I've been weighing/measuring food for a long time, and looking at the package and database entries. If I know what half a cup of dry rolled oats looks like (which I do, even though I weigh them in grams, because I scoop them up with a measuring scoop), I know about what half a cup of buttery rice side-dish looks like. If I know what 150g of mashed Winter squash looks like, I can make a pretty good guess at the mash potatoes with the nice cream & butter in there to make it more tasty, because the density is similar. If I use 2 tablespoons/15-ish grams of vinaigrette on my salad, I have a pretty good idea of what an equivalent amount of turkey gravy is going to look like. And so forth.

    That kind of thing - estimating the portion size of holiday foods not normally eaten, then looking up useful database entries to get a ballpark calorie estimate - that's not a big stretch. Add in the "surruptitiously snap a cell phone photo of your plate" idea, and it's even easier. (Heck, don't even need to be that surruptitious in many crowds at holiday: "This looks so delicious, dear (name of cook) that I just want to take a quick snap so I can look back on this wonderful meal in the doldrums of February".)

    It's not necessary to log or estimate calories for holiday meals, but I agree with @sijomial that those of us who weigh/log most days have some skills we can bring to the task, if we do want to log/estimate it. I've done it sometimes, though I mostly don't anymore.
  • mtaratootmtaratoot Member, Premium Posts: 4,738 Member Member, Premium Posts: 4,738 Member
    AnnPT77 wrote: »
    sofrances wrote: »
    If you have been weighing and logging consistently your eyeball might be pretty well calibrated

    @mtaratoot Only if you regularly eat calorie counted Christmas Dinner! :lol:

    Now you may be underthinking it a little bit 😉😊.

    I've been weighing/measuring food for a long time, and looking at the package and database entries. If I know what half a cup of dry rolled oats looks like (which I do, even though I weigh them in grams, because I scoop them up with a measuring scoop), I know about what half a cup of buttery rice side-dish looks like. If I know what 150g of mashed Winter squash looks like, I can make a pretty good guess at the mash potatoes with the nice cream & butter in there to make it more tasty, because the density is similar. If I use 2 tablespoons/15-ish grams of vinaigrette on my salad, I have a pretty good idea of what an equivalent amount of turkey gravy is going to look like. And so forth.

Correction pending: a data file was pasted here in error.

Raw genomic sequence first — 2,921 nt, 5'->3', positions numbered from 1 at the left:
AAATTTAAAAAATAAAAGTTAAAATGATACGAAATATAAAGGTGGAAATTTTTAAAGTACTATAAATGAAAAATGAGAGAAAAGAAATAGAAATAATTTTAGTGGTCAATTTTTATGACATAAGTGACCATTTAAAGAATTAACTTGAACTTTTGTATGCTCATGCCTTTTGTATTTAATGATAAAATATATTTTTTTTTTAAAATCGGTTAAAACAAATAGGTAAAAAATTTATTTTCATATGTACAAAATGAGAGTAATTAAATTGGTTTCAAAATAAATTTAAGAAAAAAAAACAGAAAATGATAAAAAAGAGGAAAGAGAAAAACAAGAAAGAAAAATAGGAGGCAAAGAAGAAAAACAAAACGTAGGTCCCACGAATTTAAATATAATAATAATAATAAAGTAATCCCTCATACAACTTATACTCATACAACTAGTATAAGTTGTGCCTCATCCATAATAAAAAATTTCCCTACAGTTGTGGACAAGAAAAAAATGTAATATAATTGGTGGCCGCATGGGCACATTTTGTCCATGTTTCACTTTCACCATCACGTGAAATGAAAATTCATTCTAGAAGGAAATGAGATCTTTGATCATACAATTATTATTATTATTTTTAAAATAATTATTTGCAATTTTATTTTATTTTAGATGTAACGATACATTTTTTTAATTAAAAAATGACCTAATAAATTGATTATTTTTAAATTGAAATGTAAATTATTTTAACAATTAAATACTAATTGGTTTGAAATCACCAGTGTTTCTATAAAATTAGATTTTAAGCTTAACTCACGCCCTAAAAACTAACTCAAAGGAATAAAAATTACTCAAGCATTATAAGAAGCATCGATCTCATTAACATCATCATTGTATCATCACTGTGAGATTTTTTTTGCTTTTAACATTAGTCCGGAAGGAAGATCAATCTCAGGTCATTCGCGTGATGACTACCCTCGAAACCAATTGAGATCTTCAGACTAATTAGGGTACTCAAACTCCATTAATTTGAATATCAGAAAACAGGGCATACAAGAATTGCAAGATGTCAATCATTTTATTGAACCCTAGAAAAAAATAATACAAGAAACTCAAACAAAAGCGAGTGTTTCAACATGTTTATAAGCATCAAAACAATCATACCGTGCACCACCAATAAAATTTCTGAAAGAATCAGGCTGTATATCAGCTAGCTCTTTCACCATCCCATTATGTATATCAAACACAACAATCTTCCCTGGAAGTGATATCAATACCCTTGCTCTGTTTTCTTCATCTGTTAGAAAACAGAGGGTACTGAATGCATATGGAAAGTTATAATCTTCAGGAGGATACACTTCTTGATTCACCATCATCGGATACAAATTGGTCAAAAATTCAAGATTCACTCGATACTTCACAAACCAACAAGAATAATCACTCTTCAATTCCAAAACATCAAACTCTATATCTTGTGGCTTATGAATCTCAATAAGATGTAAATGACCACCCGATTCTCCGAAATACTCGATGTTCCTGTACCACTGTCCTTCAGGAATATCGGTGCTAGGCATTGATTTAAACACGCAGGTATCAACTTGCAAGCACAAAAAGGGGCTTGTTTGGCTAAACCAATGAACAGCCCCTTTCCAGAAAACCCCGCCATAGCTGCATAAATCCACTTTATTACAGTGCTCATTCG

That kind of thing - estimating the portion size of holiday foods not normally eaten, then looking up useful database entries to get a ballpark calorie estimate - that's not a big stretch. Add in the "surruptitiously snap a cell phone photo of your plate" idea, and it's even easier. (Heck, don't even need to be that surruptitious in many crowds at holiday: "This looks so delicious, dear (name of cook) that I just want to take a quick snap so I can look back on this wonderful meal in the doldrums of February".)

    It's not necessary to log or estimate calories for holiday meals, but I agree with @sijomial that those of us who weigh/log most days have some skills we can bring to the task, if we do want to log/estimate it. I've done it sometimes, though I mostly don't anymore.

    I smell the makings of a fun game here. Submit a picture of your feast, and we can all make our best guesses as to how many calories are on the plate. A description might help, too. If I understand, typical things that might be on your plate are roast goose, ham, pie, and... actually I have no idea what is typical. I don't think I've ever had a Christmas dinner. Around here I think Dungeness crab is not unusual when the season opens in time. Not so many calories there unless dredged in butter or made into fried crab cakes. Cakes? I think there's cakes and cookies, right?

    One year I was at the fish market around that time of year. I miss that fish market. Crotchety old gentleman that got tired of being an attorney and became a fish monger. The building owner raised his rent too high, and a high end grocery store opened with a nice fish market, and that's all she wrote. But I was there one time and he asked if I like squid. I said YES. Apparently he had a customer that only wanted the tubes, not the tentacles. She paid for it all, but asked him to cut off the tentacles. Harry gave me a big container of squid tentacles. That started my tradtiion of Christmas Squid. It's my only tradition for the holiday. Back in the "Before Times" when we could recreate in person, I'd usually do some kind of paddle trip. Not this year. Squid - 90 seconds or 90 minutes.

    What's on your plate?
  • Ikeeptrying2Ikeeptrying2 Member Posts: 140 Member Member Posts: 140 Member
    I am going to eat all the foods. Drink all the drinks and worry about it afterwards. This is what worked for me for 5+ years and I never gain.

    Ditto.